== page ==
It doesn’t matter too much what type of advisor your client has, as long as they are appropriately regulated to do this kind of work and are experienced in this complex area of law and policy. Usually, for trafficked persons, their advisors will be solicitors or caseworkers working for legal aid firms. Legal aid is government-funded legal advice and representation (see next section).
All clients should be told the exact status of their advisor at their initial meeting and in the mandatory follow up client-care letter.
To do legal aid work, the firm or advice agency or charity must be regulated either by the Solicitors Regulation Authority (SRA) or the Office of the Immigration Services Commissioner (OISC).
All legal aid advisors must be accredited under the Immigration and Asylum Accreditation Scheme (IAAS) run by the Law Society. Their organisation must also have an appropriate legal aid contract granted to them by the Legal Aid Agency which comes under the Ministry of Justice.
A legal aid advisor representing a trafficked person must be qualified as a senior caseworker or advanced caseworker under the IAAS. A senior or advanced caseworker will be able to advise and represent victims of trafficking in respect of any applications to the UKVI, and in appealing decisions. To undertake judicial review work, the advisor must be a solicitor.
Many SRA and OISC regulated firms do not do legal aid work. They will usually charge a fee for the work (unless they’ve agreed to do it for free, sometimes called ‘pro bono’). However, they must act in the best interests of their client or prospective client. That means that they must tell them about the legal aid and must inform the client if they might be eligible for legal aid. That may mean referring them to another firm in the area that does legal aid work.
It’s important to understand that the legal costs of representing a victim of trafficking can be high; not just the fees for the advisor, but substantial costs on top for professional interpreters and for expert reports (sometimes called ‘disbursements’), which can run into several thousands of pounds. A victim who can afford to pay their advisor’s costs may not be able to pay for these essential disbursements. A legal aid advisor will be able to claim the costs of disbursements under legal aid.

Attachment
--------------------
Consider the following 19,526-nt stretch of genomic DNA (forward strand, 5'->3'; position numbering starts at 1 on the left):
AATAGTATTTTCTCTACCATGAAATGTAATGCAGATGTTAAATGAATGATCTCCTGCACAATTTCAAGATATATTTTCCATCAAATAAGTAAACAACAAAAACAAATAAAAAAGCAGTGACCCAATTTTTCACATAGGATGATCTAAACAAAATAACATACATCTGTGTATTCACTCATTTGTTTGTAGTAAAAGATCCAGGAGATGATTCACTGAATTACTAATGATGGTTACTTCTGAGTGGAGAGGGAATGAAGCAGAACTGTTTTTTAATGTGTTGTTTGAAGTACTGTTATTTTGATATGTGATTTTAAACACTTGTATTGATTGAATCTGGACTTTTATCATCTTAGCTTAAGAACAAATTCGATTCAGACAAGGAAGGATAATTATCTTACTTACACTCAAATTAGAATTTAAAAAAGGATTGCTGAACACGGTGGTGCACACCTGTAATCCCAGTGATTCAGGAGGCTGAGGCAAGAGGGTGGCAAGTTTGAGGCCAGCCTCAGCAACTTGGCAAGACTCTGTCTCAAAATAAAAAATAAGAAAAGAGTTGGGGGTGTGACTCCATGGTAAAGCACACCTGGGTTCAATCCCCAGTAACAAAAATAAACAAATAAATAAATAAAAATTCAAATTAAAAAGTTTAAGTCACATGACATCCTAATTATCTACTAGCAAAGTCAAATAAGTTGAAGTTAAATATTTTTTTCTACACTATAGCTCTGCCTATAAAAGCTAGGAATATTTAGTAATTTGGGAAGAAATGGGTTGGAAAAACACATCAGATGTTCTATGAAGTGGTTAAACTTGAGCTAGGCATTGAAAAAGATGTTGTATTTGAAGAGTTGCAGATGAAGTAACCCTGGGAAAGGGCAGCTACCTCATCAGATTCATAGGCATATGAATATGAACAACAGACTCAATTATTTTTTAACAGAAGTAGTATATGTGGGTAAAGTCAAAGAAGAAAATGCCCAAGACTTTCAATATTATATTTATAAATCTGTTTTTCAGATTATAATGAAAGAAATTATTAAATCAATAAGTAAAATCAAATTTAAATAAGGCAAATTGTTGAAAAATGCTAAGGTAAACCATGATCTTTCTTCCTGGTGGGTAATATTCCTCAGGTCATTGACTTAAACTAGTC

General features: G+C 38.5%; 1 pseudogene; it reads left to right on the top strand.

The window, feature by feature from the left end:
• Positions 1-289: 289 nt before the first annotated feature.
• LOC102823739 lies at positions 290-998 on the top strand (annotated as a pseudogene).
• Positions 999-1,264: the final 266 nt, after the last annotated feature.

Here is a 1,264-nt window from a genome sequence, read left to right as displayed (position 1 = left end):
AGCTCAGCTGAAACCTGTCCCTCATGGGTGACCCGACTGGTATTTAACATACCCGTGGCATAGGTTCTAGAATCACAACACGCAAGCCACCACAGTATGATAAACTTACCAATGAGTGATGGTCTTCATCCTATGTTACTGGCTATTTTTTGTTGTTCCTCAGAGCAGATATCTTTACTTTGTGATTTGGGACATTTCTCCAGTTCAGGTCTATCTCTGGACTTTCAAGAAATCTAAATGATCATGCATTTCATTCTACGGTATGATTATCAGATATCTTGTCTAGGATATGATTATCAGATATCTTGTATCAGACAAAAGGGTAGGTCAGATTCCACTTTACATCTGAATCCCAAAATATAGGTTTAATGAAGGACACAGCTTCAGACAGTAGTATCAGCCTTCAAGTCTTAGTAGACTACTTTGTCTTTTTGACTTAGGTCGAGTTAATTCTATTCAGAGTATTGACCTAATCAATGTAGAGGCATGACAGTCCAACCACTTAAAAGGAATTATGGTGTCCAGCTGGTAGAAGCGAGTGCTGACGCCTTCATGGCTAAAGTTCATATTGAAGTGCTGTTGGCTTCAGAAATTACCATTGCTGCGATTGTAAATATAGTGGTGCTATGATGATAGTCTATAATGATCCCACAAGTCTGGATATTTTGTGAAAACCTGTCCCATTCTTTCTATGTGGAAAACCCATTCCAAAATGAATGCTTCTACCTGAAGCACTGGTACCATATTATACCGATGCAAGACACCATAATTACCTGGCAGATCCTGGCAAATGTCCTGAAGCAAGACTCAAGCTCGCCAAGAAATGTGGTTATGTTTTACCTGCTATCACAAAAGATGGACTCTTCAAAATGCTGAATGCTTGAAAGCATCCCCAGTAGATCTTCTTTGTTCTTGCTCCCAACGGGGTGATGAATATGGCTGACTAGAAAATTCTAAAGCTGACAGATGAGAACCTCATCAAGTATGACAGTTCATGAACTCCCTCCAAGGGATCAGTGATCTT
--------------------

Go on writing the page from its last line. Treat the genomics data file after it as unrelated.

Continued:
There is another advantage in going to a legal aid firm. Their advisors have to pass exams, which include questions on representing victims, and they are regularly audited by their regulators. Advisors working for solicitor firms that do not do legal aid work do not need to be accredited and are rarely audited. They may never have had any formal training or education regarding immigration or trafficking specifically. For this reason, even if the trafficked person does not qualify for legal aid and is paying privately, it may be advisable for them to seek help from a legal aid firm that also does private work.
Finding an advisor
Some advisors are experienced in asylum and trafficking work, put in a lot of time and effort to add value to their clients’ cases, and care very much about the outcome for the client. Many others do not have the engagement, skills or experience necessary to run these complex cases. Poor advisors can do great damage to their clients’ cases. A case that should succeed is much more likely to fail if the advisor does not know or care what they are doing.
Finding a good advisor is not easy, particularly in parts of the country where there are no or few legal aid advisors. Generally speaking, ATLEU would recommend those advisors who do legal aid work as there is at least some real oversight of the quality of work they do. Saying that though, there are some very good advisors and lawyers who only do private work, but they are likely to be beyond the means of most trafficked persons.